Long lines at St. Martin precinct
12 p.m. Problems with electronic poll books in Jackson County that temporarily stopped some people from voting seem to have been rectified.
Voters this morning at precincts in Vancleave and Ocean Springs who arrived at 7 a.m. to cast ballots reported being turned away because machines weren’t working and poll workers had to wait for manual machines.
Dan Harrington said he arrived at his Ocean Springs location on Pine Street just before polls opened and soon saw the line stall. Several people left and Harrington also departed to go to work, he said. He later heard from his wife that she had been able to vote after a 45-minute wait at 10:20 a.m.
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Secretary of State Delbert Hosemann said that at some precincts the electronic poll books were not operational at 7 a.m. and workers did not have paper ballots, which delayed checking in voters. The problem has been corrected.
Lines at polling locations across the Coast have remained long throughout the morning — up to several hours at some locations — with poll workers and voters reporting they had never seen lines that size at their respective locations.
“The polls are officially open,” was bellowed loudly Tuesday morning at the Donal Snyder Community Center on Pass Road, signifying that Election Day 20126 was officially under way.
Although the weather was wet and gloomy, it did not deter more than 120 people from wrapping a line around the center’s gymnasium to cast their votes for the next president of the US, many arriving as early as 6:30 a.m.
If you aren’t familiar with the Donal Synder Center, it won’t be hard to find on Tuesday. Just look for the building that has lines of traffic on both sides as people will spill in and out to vote until 7 p.m. It’s entrance way is also lined with several campaign signs, many of them showing support for Republican presidential candidate Donald Trump.
The crowd was made up of mostly white voters who appeared to be 55 and older, several of them wore hats signifying they were veterans. Many also donned American flag t-shirts as they waited patiently in the line. But regardless of for whom they were voting, people still took time to make small talk and open the center’s door for one another.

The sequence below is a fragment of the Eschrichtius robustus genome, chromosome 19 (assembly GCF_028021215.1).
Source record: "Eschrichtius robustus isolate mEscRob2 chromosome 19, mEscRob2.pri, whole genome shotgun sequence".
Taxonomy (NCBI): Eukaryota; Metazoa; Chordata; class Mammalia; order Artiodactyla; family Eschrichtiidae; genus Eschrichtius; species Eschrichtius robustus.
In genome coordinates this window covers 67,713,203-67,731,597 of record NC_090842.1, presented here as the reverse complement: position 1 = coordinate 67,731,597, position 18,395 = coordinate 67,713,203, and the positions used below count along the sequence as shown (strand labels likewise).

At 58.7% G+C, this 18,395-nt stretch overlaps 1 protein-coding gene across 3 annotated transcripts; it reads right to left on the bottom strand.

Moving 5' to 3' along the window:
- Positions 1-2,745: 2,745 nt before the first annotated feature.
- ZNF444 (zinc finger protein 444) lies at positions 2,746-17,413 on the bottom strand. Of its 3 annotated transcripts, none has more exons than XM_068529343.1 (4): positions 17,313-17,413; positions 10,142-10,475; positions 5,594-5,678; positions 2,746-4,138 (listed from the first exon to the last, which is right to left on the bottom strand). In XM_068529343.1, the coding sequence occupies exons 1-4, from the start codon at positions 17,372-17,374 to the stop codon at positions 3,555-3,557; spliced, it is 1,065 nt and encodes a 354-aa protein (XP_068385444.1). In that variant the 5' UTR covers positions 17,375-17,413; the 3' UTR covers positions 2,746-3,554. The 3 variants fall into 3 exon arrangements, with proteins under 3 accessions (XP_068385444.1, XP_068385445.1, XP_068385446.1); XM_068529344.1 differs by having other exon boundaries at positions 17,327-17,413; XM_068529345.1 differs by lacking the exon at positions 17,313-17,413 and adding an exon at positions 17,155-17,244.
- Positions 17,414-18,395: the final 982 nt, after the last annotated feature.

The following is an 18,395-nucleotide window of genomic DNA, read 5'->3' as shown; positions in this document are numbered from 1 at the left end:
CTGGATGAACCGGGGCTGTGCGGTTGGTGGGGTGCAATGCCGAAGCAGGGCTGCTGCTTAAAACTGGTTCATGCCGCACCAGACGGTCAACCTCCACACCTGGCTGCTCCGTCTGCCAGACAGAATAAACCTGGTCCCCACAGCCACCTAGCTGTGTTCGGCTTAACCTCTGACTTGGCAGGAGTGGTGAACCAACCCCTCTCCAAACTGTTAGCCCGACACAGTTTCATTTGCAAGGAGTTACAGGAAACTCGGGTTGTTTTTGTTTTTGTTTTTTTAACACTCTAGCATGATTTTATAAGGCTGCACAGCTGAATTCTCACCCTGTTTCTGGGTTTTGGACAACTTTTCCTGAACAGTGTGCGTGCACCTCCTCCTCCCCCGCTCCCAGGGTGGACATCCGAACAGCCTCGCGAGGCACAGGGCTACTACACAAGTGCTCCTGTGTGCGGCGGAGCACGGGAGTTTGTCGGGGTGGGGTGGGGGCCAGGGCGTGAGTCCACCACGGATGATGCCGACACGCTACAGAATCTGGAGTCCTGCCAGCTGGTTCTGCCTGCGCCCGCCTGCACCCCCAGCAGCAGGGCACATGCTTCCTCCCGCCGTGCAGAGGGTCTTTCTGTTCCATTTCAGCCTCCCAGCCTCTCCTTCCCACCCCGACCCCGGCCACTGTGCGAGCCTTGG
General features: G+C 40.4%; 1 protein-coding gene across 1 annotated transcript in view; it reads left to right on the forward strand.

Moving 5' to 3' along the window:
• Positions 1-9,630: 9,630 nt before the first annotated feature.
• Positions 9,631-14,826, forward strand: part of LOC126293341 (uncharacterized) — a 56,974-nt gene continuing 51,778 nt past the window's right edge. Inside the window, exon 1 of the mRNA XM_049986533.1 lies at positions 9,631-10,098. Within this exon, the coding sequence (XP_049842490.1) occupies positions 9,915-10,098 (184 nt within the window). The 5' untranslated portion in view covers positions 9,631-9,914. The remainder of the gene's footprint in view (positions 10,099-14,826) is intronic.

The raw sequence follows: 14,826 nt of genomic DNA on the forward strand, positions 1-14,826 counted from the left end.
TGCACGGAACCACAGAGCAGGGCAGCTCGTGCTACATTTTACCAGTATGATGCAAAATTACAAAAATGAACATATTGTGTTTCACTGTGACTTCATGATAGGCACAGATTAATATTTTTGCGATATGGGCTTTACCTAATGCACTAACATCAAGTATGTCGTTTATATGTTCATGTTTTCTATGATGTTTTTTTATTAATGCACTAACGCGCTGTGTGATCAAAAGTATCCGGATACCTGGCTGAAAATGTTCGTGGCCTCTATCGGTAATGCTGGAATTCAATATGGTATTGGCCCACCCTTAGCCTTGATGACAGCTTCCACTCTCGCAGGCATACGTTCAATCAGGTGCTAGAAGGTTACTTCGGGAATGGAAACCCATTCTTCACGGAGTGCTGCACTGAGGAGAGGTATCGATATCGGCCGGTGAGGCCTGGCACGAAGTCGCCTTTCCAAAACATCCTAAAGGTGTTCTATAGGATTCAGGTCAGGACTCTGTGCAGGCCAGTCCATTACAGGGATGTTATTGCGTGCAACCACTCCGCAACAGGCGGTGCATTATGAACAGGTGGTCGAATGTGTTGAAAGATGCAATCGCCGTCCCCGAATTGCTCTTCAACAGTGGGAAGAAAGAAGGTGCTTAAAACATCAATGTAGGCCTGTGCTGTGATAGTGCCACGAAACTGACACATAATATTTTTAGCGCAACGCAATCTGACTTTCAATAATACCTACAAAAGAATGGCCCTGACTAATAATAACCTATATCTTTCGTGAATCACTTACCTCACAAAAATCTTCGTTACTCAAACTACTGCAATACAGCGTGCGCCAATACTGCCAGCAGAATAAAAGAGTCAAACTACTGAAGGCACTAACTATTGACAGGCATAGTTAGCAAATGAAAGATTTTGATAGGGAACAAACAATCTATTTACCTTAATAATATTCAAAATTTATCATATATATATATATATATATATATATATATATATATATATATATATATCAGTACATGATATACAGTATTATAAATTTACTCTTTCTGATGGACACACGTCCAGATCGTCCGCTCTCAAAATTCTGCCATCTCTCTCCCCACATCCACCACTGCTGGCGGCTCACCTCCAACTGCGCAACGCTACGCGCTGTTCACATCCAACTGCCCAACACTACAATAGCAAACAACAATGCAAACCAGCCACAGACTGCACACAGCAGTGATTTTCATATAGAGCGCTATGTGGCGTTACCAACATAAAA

Dusti Pisarich was the first person to exit the building sporting an “I voted” sticker.
“I wasn’t the first person in line, but I was the first to cast my vote,” Pisarich said. “I wanted to vote early because I have to work — I’m just glad that the campaign is over and we can finally vote.”
Sheena Kelly was also among the first to cast their vote. She, too, said, she was on her way to work.
“I also wanted to see what the mood was like early in the morning,” Kelly said. “There were a lot of people voting, but I kind of expected more.”
Larozzo Shugart said he was on his way to work and he wanted to make sure that he had the opportunity to vote.
“It’s been a long election season and I’m glad it’s over,” he said. “But I’m also a veteran and I think it’s very important for people to get out and vote.”
Strong early voter turnout was also reported at Bel-Aire Elementary School precinct as voters waited patiently in line to get to the booths.
“Right now it’s looking good and it’s moving smoothly,” poll manager Reta Henderson said.
Voter turnout was heavy mid-morning at the New Hope precinct at Harrison County High School. By 9 a..m, the line was long and 240 ballots had been cast. There about 1,200 registered voters at the precinct.
Jane McBride of Lyman said she and her husband had waited after the polls opened to avoid a crowd.
"I didn't expect this," she said as she stood in a long line.
People were grumbling in Vancleave, where early voters at the United Methodist Church on Mississippi 57 waited about 30 minutes to cast their vote and the person handing out "I voted" stickers said he'd never seen such a crowd so early on Election Day.
At the community center on Ballpark Road in Vancleave, election workers said they weren't allowed to talk about the early problems voters reported. Voters who arrived at 7 a.m. were told the voting machines weren't working and they should come back later.
The poll workers provided a phone number to their supervisor at the courthouse for information.
John Fitzgugh, Robin Fitzgerald and Mary Perez contributed to this report.